Charles Thiede v. People of the Territory of Utah Docket No. 1895-633 159 U.S. 510, 40 L.Ed. 237, 16 S.Ct. 62 ( 1895) Submitted October 21, 1895. Decided November 11, 1895.
The Court heard this case without benefit of arguments or a brief filed by an attorney. While in prison, Thiede simply asked the Court to review the more-than-400 pages of proceedings and make rulings based on his assignment of errors. Although the Court discussed five of the assigned errors, only one is relevant to the conflict between a free press and a fair trial.
Four jurors admitted they had read newspaper stories about the murder for which Thiede was convicted. They also stated that, on the basis of these news stories, they had indeed formed "some impressions" (515), but they asserted they could "lay aside any such impressions and could try the case fairly and impartially upon the evidence presented" (516). The only question for the Court, therefore, was whether or not the jurors' declarations fell within the relevant law of the Territory of Utah, a law which it had previously declared constitutional, in Hopt v. Utah ( 1887).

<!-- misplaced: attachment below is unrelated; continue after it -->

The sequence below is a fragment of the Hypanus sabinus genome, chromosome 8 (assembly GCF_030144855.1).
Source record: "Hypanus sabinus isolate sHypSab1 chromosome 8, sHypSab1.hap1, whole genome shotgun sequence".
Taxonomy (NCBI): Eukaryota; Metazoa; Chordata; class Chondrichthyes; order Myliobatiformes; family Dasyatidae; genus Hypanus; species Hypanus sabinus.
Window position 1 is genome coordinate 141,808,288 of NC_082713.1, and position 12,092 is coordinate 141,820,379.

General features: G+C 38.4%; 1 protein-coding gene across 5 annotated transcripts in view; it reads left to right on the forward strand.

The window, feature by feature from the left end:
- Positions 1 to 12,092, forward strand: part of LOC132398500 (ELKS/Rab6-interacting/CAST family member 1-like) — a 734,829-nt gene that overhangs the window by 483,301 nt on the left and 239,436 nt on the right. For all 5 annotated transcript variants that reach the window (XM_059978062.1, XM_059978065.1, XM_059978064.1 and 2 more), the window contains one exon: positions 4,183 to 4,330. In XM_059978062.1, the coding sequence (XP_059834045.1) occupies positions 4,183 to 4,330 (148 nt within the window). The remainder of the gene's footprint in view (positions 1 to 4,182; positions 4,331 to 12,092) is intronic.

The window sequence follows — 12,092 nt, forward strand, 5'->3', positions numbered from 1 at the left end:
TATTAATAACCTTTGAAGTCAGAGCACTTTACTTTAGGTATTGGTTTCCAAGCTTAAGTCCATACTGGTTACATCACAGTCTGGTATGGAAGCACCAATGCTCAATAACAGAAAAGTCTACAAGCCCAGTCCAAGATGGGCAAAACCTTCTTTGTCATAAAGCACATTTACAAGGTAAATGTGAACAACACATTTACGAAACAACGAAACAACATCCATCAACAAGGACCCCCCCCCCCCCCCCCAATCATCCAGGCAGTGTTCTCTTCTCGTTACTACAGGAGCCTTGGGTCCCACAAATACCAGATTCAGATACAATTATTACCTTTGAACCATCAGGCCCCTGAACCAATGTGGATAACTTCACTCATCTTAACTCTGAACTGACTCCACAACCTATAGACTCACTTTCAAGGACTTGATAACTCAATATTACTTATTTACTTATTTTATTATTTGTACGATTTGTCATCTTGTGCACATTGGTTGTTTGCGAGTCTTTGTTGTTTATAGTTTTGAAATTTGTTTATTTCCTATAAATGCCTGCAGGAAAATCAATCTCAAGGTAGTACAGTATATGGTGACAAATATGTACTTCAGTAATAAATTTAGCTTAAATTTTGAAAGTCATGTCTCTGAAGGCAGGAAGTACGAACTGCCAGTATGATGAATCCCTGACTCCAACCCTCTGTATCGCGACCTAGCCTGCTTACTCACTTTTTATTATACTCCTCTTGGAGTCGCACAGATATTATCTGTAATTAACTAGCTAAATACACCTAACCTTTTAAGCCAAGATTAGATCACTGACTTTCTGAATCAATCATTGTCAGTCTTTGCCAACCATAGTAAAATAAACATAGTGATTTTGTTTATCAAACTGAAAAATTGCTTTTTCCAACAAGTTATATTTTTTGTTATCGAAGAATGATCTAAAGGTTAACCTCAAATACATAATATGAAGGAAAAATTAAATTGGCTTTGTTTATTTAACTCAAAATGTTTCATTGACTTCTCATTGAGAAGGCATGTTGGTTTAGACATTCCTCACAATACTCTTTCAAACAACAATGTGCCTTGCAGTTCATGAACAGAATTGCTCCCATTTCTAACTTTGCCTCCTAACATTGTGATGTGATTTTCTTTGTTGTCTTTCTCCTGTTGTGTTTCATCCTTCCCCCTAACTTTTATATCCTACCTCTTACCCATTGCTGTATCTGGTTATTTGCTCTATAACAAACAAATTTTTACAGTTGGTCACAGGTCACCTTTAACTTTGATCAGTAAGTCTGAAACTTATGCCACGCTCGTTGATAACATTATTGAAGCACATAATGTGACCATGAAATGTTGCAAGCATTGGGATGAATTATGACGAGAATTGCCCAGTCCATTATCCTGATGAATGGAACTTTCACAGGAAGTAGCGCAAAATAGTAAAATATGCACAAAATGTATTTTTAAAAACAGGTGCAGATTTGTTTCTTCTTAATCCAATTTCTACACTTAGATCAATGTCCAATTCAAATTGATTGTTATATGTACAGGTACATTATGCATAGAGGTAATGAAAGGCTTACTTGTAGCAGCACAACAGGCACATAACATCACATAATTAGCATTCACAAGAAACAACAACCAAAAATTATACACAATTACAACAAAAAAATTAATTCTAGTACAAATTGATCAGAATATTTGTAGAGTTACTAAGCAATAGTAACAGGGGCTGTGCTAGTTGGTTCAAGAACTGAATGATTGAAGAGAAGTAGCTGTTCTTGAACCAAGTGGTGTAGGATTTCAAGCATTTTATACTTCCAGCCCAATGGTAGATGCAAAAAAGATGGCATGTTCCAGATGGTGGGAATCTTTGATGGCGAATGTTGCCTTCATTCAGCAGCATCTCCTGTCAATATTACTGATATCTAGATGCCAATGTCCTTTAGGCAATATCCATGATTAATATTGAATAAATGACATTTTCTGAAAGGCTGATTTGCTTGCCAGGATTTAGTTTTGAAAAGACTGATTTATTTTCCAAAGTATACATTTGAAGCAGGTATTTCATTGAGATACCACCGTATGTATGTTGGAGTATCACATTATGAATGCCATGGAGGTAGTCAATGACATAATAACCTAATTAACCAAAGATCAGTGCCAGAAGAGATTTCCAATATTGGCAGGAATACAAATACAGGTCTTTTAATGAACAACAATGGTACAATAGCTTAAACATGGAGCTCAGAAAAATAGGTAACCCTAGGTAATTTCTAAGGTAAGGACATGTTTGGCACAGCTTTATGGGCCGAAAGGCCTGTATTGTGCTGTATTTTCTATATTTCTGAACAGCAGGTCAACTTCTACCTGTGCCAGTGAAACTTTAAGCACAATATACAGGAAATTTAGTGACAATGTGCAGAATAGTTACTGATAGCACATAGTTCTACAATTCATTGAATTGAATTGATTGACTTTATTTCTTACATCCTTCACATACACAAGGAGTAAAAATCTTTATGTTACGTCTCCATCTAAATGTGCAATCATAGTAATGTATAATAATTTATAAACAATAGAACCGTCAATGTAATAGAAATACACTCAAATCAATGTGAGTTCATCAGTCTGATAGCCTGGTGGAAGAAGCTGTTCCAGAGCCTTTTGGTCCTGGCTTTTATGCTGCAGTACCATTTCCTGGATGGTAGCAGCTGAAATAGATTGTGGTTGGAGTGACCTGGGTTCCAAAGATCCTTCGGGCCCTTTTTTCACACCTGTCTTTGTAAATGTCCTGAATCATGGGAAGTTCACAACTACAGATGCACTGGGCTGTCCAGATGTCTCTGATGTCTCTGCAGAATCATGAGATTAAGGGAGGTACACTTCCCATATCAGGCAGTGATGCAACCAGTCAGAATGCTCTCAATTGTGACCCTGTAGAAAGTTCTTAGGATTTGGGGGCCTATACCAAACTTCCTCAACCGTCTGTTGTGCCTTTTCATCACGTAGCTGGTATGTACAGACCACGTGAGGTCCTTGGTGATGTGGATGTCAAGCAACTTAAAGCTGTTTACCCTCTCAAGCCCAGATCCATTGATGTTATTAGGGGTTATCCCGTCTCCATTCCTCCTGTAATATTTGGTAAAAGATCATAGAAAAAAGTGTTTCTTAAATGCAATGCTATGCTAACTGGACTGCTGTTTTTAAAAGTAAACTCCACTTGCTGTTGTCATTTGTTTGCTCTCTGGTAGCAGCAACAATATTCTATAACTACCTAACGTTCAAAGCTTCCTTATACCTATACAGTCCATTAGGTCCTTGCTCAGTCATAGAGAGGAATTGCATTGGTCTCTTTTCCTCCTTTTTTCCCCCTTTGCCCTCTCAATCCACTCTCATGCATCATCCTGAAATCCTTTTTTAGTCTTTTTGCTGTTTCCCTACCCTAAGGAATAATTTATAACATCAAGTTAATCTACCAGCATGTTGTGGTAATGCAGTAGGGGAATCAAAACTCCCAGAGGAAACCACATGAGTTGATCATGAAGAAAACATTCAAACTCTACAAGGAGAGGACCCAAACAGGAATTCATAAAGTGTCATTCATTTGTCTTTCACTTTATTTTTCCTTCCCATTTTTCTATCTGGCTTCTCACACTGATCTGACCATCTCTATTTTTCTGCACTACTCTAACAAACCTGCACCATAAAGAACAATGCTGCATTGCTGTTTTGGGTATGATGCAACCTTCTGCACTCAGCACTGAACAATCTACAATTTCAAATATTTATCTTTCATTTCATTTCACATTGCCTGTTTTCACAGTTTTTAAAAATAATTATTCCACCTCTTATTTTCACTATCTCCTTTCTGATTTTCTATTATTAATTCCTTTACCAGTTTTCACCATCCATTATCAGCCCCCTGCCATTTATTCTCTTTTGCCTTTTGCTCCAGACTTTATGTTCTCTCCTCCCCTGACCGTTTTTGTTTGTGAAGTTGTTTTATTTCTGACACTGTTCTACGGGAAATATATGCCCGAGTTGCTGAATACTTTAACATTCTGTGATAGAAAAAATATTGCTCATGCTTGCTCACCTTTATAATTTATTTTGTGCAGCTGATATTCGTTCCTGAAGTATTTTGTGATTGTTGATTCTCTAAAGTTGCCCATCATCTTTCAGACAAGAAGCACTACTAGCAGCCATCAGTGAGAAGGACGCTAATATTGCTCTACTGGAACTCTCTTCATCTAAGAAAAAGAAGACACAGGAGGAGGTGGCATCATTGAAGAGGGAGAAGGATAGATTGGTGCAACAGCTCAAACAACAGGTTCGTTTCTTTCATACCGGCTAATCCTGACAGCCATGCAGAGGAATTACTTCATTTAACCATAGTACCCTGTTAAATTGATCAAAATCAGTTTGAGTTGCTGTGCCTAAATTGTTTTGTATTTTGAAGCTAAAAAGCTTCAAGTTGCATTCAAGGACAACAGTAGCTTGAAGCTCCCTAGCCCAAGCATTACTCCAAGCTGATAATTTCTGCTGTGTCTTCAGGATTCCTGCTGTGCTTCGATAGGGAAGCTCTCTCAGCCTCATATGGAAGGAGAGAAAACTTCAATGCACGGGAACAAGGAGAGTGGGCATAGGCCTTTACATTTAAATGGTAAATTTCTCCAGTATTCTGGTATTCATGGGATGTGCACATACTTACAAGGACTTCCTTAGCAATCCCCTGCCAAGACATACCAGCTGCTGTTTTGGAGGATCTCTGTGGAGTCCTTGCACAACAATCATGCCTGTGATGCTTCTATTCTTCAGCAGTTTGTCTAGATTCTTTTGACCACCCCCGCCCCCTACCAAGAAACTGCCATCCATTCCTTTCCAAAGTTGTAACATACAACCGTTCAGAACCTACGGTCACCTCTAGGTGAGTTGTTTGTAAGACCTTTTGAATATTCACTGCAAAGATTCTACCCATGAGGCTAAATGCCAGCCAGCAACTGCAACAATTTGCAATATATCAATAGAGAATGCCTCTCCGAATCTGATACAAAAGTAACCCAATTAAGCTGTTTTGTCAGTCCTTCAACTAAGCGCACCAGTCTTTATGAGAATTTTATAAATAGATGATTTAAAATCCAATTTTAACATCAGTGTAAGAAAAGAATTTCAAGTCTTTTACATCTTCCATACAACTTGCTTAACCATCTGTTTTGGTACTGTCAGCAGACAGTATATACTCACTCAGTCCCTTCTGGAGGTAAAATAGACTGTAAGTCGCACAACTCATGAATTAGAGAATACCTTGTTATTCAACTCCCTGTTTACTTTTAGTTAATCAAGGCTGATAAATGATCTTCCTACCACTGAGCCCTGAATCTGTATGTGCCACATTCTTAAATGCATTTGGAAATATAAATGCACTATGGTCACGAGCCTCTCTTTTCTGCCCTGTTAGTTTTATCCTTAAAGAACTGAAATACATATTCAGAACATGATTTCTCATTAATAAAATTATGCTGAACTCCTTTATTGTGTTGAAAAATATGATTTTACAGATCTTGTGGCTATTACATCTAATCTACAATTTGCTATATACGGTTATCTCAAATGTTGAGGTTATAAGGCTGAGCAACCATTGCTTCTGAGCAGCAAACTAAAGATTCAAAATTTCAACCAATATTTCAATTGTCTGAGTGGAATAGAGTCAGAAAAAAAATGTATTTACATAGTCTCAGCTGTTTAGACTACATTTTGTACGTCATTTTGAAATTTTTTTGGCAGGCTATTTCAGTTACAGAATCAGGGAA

Charles Thiede, 33, owner of a brewery and an adjacent saloon, said he woke tip a Jacob Lauenberger about 1 A.M. on Tuesday, May 1, 1894, telling Lauenberger that his [ Thiede's] wife, Mary, was lying dead at a corner of his saloon with her throat cut. Later testimony indicated that her head was nearly "severed" from the body by a large knife. About thirty feet away was a pool of blood and signs of a struggle. Blood stains led from that point to the body. A large knife often used by Thiede was never found.
Thiede, who had been in the saloon that night and who had blood on his hands and clothing, went with Lauenberger to find a physician. During